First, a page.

Financial Fraud Arbitration Cases Increased 43% in 2009

The number of plaintiffs filing financial fraud arbitration claims topped 7,000 last year, as more brokers and financial firms were hit with breach of fiduciary duty charges in the wake of the sub-prime mortgage debacle.

According to statistics released last month by the Financial Regulatory Authority (FINRA), arbitration claims skyrocketed in 2009, increasing 43% over the 4,982 cases filed in 2008. Breach of fiduciary duty was charged in 4,206 of those cases, making it the leading complaint filed last year. Misrepresentation and negligence were the next two most common charges, with 3,408 and 3,405 cases, respectively.

Mutual funds were the most common target of investor arbitration, with 1,556 claims filed against them. Many attribute the increase in filings to the collapse of the sub-prime mortgage market at the end of 2007. A number of high-profile stockbroker fraud arbitration claims have been won by investors who say that some funds which claimed to be conservative violated their prospectus by investing heavily in sub-prime mortgage financial products.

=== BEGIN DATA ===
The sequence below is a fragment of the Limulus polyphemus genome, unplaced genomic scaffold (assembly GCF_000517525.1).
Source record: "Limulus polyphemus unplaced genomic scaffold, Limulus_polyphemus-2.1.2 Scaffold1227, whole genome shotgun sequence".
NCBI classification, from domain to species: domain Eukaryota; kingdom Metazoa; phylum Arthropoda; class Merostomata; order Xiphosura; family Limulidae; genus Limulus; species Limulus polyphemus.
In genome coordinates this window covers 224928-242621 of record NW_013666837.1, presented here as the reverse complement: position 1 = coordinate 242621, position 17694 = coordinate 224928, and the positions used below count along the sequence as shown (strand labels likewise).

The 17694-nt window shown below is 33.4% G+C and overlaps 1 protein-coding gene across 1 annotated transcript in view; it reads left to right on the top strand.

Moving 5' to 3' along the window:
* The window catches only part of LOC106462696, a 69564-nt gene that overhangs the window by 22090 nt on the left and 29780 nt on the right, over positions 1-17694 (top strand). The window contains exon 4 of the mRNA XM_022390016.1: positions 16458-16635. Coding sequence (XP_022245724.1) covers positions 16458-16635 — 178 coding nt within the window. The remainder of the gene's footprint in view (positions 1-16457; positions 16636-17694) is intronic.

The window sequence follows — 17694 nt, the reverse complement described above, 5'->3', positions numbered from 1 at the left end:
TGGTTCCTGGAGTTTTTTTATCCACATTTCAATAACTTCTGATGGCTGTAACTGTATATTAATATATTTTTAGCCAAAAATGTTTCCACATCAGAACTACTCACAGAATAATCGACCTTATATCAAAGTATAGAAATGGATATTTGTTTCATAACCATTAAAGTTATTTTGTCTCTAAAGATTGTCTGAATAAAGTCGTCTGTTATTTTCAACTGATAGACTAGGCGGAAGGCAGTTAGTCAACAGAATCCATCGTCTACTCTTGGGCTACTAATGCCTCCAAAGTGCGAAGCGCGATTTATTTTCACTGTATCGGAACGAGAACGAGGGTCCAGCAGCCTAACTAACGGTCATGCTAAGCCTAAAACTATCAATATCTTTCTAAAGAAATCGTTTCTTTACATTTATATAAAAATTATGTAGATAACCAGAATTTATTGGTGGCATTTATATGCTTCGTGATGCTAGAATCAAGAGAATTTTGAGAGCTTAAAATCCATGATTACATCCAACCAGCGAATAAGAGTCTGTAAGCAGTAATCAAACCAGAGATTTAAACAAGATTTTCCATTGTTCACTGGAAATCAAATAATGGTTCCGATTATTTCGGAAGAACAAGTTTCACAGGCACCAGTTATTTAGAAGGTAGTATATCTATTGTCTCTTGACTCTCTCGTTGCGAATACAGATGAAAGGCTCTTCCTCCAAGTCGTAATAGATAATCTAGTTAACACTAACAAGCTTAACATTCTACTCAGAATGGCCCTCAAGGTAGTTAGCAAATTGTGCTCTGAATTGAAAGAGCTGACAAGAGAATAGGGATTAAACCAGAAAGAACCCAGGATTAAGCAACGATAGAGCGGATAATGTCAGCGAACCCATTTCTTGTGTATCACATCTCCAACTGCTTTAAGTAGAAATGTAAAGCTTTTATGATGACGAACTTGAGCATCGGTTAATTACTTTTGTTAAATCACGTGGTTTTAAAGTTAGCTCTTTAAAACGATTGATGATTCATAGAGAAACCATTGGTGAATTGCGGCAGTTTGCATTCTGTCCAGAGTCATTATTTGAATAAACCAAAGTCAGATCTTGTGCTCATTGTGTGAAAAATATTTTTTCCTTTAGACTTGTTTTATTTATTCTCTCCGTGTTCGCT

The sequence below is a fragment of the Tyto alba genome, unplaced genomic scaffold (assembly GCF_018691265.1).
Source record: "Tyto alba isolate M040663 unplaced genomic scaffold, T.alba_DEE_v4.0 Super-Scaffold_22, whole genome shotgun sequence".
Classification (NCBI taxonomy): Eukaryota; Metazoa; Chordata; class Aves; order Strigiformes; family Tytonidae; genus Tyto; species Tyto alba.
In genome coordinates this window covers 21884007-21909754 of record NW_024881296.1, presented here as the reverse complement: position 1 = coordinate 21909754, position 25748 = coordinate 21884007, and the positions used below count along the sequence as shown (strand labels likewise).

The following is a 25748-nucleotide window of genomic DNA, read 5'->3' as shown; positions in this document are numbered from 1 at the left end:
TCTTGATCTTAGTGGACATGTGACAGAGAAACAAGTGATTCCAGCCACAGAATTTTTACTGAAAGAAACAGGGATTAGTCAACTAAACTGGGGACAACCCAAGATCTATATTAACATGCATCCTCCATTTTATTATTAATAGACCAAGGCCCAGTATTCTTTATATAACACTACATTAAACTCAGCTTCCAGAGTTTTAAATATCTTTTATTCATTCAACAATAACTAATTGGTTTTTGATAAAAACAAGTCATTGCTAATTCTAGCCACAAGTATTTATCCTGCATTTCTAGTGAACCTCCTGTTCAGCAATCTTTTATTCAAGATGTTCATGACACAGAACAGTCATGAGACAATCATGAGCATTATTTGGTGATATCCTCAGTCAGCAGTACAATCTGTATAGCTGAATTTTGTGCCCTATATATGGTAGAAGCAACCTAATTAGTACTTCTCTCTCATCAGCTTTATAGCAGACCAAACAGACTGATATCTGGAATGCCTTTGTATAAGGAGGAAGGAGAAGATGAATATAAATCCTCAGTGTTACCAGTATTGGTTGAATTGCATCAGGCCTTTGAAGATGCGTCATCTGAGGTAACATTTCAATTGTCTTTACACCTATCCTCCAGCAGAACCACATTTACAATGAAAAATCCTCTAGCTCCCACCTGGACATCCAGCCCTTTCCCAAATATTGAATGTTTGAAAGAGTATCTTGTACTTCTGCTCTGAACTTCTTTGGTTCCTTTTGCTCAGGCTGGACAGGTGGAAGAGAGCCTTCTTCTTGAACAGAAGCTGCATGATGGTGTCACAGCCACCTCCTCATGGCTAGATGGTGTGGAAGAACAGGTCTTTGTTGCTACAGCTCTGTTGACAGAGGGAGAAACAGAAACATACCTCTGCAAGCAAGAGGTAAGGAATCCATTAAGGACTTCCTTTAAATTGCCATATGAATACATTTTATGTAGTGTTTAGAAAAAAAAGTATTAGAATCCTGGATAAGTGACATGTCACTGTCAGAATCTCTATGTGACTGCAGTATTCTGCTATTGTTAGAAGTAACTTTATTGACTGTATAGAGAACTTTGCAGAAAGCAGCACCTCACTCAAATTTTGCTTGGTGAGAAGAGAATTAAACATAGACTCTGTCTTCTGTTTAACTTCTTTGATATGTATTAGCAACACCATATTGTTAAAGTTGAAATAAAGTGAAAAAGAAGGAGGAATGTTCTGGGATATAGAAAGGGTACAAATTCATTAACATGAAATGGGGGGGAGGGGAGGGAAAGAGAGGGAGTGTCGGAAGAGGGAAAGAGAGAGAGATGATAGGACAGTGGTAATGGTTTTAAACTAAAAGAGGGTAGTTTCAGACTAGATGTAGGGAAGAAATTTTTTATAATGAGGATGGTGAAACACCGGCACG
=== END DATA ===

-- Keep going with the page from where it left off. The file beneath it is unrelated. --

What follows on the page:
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FINRA is a non-governmental regulatory body that handles the resolution of disputes between investors and stockbrokers and other financial firms. It was created in July 2007 as a successor to the National Association of Securities Dealers, to arbitrate stock broker fraud claims that can include charges of breach of contract, breach of fiduciary duty, negligence, misrepresentation, unauthorized trading and other claims that investments were improperly handled.

The new numbers bear out a FINRA report released in July, which estimated that the number of claims would breach the 7,000 mark. In July, FINRA figures noted that investors were winning more cases in 2009. Through May, FINRA arbitration panels ruled in favor of awarding investors 47% of the time, as opposed to 42% during the same period last year. It remains to be seen whether that trend held steady throughout 2009.


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